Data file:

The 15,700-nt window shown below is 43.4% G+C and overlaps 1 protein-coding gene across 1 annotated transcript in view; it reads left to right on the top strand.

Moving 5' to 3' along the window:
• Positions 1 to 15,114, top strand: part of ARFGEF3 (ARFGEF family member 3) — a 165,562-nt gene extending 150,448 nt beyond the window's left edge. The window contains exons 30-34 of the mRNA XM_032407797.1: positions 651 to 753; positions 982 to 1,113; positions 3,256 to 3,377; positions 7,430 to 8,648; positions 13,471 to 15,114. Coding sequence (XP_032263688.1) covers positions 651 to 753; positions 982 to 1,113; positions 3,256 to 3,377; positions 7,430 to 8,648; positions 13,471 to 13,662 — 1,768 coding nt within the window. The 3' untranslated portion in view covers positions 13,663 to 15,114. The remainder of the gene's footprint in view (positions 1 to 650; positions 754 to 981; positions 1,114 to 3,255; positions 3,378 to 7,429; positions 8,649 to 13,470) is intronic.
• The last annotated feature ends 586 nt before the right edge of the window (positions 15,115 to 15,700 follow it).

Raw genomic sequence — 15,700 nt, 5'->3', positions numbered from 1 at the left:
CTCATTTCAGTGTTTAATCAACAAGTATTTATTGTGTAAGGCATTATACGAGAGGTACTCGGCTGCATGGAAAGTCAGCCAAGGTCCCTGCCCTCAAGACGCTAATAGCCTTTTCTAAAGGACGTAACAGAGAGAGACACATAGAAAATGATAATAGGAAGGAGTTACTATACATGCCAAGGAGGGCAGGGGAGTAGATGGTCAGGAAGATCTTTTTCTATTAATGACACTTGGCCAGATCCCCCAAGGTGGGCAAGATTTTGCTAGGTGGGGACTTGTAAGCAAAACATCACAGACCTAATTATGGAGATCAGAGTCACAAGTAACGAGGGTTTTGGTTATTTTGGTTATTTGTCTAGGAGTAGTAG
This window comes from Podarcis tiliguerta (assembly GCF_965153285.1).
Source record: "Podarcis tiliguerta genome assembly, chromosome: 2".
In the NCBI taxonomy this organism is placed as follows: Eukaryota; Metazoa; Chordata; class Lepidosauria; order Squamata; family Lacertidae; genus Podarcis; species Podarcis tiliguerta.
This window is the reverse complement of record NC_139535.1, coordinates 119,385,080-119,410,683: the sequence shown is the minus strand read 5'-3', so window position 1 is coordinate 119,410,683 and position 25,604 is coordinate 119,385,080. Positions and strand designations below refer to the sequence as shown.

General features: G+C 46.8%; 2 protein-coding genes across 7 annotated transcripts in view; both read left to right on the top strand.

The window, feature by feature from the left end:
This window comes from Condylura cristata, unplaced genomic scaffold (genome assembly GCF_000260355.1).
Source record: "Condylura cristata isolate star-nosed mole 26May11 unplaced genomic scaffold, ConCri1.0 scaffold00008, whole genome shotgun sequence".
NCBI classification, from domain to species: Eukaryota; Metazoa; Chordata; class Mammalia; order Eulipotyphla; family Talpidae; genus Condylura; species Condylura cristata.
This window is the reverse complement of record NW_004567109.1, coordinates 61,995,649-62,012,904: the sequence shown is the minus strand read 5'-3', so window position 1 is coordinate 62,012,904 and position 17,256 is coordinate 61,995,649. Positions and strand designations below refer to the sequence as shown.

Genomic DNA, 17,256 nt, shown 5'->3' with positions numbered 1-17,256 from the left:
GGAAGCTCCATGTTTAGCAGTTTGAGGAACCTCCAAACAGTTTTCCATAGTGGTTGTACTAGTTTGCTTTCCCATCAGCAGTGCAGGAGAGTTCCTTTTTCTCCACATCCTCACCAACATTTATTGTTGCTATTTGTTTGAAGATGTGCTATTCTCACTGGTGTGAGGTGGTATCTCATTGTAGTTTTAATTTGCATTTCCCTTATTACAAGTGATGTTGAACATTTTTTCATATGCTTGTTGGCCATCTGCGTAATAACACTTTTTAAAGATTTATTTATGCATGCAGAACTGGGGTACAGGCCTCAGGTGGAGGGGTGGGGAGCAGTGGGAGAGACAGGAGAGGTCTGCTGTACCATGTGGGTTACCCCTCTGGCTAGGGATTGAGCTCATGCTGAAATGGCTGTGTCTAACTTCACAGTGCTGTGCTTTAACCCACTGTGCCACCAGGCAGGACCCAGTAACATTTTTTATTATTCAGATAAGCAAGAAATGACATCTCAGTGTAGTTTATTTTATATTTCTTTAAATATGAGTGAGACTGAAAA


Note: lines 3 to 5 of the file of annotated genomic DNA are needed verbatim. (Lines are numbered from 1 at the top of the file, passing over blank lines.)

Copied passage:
• Positions 1 to 15,114, top strand: part of ARFGEF3 (ARFGEF family member 3) — a 165,562-nt gene extending 150,448 nt beyond the window's left edge. The window contains exons 30-34 of the mRNA XM_032407797.1: positions 651 to 753; positions 982 to 1,113; positions 3,256 to 3,377; positions 7,430 to 8,648; positions 13,471 to 15,114. Coding sequence (XP_032263688.1) covers positions 651 to 753; positions 982 to 1,113; positions 3,256 to 3,377; positions 7,430 to 8,648; positions 13,471 to 13,662 — 1,768 coding nt within the window. The 3' untranslated portion in view covers positions 13,663 to 15,114. The remainder of the gene's footprint in view (positions 1 to 650; positions 754 to 981; positions 1,114 to 3,255; positions 3,378 to 7,429; positions 8,649 to 13,470) is intronic.
• The last annotated feature ends 586 nt before the right edge of the window (positions 15,115 to 15,700 follow it).

Raw genomic sequence — 15,700 nt, 5'->3', positions numbered from 1 at the left: